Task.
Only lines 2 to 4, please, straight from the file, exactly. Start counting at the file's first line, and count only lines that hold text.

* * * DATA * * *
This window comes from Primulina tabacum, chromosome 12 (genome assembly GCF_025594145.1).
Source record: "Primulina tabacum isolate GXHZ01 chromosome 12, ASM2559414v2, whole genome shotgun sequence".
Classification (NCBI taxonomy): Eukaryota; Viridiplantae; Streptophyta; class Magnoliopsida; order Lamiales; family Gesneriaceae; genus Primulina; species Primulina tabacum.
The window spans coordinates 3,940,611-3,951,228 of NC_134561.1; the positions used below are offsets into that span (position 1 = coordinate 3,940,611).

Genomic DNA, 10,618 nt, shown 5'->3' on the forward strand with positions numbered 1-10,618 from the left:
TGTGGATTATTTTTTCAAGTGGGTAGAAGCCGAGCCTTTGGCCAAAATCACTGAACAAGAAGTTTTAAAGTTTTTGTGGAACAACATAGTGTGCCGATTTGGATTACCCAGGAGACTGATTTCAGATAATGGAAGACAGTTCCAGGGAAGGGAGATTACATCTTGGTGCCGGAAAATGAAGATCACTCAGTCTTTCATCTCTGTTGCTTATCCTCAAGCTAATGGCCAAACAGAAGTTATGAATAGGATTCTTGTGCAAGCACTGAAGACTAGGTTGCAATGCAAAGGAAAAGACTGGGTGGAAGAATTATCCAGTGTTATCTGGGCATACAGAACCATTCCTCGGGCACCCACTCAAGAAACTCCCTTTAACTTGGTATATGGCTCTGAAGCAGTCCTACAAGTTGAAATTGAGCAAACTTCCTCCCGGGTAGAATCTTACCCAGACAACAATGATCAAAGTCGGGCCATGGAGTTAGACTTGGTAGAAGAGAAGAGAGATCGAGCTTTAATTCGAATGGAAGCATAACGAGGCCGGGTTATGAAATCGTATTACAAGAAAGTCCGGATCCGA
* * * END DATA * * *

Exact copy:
Source record: "Primulina tabacum isolate GXHZ01 chromosome 12, ASM2559414v2, whole genome shotgun sequence".
Classification (NCBI taxonomy): Eukaryota; Viridiplantae; Streptophyta; class Magnoliopsida; order Lamiales; family Gesneriaceae; genus Primulina; species Primulina tabacum.
The window spans coordinates 3,940,611-3,951,228 of NC_134561.1; the positions used below are offsets into that span (position 1 = coordinate 3,940,611).